Richest school of music gets given another $20 million

Richest school of music gets given another $20 million


norman lebrecht

November 05, 2015

The rich just go on getting richer.

The Jacobs School of Music at Indiana University is generally thought to be the best endowed in America, if not the world. But there’s always competition.

So the Jacobs family, who have already donated $40.6 million, just gave another $20m.

Read how it’s done here.

jacobs school of music indiana


  • Scott Fields says:

    “Indiana University”

  • Robert Fitzpatrick says:

    Congrats to Jacobs and their dean for another great endowment gift; but…

    Indiana University Foundation is the 16th richest in the USA among public institutions with about $2B.

    Private universities such as Harvard and Yale have endowments significantly higher.

    It is very difficult to estimate the endowment of the Jacobs School of Music, part of which might be co-mingled with the IU Foundation. My guess is that it’s less than $500M (possibly a generous estimate on my part).

    The Juilliard School endowment is around $1B and in IMMHO is the highest endowment of any independent school of the arts in the world (others should should weigh in if my estimate is exaggerated). I believe that the current chair of the Juilliard board (Bruce Kovner) has given a total to their endowment which is higher than the combined Jacobs gifts. Again, I stand to be corrected by those more wise…

    In any event, let’s salute generosity to the benefit of music performance.

    • william osborne says:

      Harvard’s endowment is $36.4 billion, 18 times higher than IU’s. Yale’s is $23 billion, about 11.5 times higher. The average endowment for both state and private schools in the USA is about $500 million, or 1/72nd the endowment of Harvard. Or 1/46th of Yale’s.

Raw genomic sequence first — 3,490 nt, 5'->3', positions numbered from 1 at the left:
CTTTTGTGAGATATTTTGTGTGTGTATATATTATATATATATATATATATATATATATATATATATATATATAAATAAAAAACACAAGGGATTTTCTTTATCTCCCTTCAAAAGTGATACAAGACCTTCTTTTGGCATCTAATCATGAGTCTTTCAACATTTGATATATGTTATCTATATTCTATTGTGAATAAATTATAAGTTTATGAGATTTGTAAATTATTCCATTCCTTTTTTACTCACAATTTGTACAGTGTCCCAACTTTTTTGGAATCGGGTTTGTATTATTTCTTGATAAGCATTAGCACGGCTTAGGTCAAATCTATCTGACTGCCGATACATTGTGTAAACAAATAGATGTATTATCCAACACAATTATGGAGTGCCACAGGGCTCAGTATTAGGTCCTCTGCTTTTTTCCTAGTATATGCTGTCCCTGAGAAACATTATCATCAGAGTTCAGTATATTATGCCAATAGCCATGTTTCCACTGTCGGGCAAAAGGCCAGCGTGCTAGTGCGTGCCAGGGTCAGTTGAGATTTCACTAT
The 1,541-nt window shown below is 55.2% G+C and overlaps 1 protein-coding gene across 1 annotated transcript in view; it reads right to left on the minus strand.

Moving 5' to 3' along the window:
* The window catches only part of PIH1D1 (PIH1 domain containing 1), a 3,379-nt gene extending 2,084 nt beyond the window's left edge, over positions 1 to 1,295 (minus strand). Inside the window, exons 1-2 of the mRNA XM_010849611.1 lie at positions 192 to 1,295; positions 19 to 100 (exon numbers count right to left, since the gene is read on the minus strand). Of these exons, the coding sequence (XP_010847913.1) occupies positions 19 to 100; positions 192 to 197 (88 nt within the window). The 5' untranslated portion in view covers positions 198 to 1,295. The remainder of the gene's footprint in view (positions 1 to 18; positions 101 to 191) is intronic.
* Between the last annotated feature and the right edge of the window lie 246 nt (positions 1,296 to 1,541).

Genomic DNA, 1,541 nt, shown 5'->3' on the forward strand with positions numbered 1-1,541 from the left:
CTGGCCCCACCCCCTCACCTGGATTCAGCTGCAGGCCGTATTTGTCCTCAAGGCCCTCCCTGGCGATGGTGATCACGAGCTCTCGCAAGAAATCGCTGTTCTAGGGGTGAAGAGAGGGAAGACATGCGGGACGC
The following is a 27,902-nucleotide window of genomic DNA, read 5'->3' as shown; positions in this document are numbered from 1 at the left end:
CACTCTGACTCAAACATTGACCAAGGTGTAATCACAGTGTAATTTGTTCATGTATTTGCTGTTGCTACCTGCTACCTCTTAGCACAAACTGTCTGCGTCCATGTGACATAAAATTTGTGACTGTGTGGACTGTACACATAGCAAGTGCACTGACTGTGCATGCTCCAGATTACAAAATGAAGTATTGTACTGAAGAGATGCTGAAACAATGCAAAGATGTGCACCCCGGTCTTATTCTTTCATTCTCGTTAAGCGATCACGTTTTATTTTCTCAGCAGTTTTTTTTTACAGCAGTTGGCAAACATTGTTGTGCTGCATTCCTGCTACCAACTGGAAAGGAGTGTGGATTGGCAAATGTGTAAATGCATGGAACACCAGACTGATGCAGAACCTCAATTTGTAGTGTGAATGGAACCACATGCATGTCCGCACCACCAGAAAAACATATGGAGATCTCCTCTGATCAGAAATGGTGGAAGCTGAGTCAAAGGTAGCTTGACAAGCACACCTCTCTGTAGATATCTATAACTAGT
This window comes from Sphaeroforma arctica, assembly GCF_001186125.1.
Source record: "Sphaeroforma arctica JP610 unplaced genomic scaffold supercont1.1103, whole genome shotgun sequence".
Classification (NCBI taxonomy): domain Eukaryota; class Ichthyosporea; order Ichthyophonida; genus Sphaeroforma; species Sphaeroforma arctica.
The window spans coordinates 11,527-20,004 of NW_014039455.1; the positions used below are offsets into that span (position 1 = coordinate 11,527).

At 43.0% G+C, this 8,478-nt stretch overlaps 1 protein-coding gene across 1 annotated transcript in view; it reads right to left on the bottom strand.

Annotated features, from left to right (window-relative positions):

Private universities are almost entirely forbidden in continental Europe because they are thought to perpetuate immoral class systems (like having an endowment 72 times higher than the average school.) Funding the arts through donations by the wealthy is avoided for similar reasons.

      The average student debt for the class of 2015 in the USA is $35,000. In continental Europe university education is generally free or close to it. Student debt doesn’t exist. In several European countries, the government even gives students below a certain income a monthly stipend to study.

  • Robert Fitzpatrick says:

    PS: This gift is the result of a long process of donor cultivation by the dean emeritus, Charles Webb and the current dean, Gwynn Richards.

    • william osborne says:

      Over the last 30 years we have seen an enormous shift in wealth toward the top 1% in the USA. According to the Center for Disease Control, this has led to a new series of occupational diseases caused by stress positions that have especially affected arts and university administrators. Collectively these illnesses are known as Donor Cultivation Syndrome. The symptoms are a permanently stooped posture and complexion changes in the facial area. Another manifestation of America’s 18th century form of capitalism, it is colloquially it is known as Brown Nose Disease.

      • Bub says:

        William Osborne, [redacted: abuse] I can promise you that Jacobs students like me appreciate his philanthropy. Your responses really have nothing to do with the topic, anyway.

        • william osborne says:

          I have no doubt that Jacobs students “like you” appreciate the gifts and that they are also utterly clueless about the dysfunctionality of America’s system of arts and education funding. The system saddles students with an average of $35,000 of debt and sends them into a society with fewer decent classical music jobs than any other country in the developed world. Ironically, our universities should alleviate parochial and ignorant views such as yours, but our schools are obligated to buy into this archaic, isolated, and highly unjust system. Education becomes, in part, a system of brain washing young Americans to accept social injustice.

  • Mark Mortimer says:

    I was a student there in the late 90’s and the always claimed the school had no money. Interesting transformation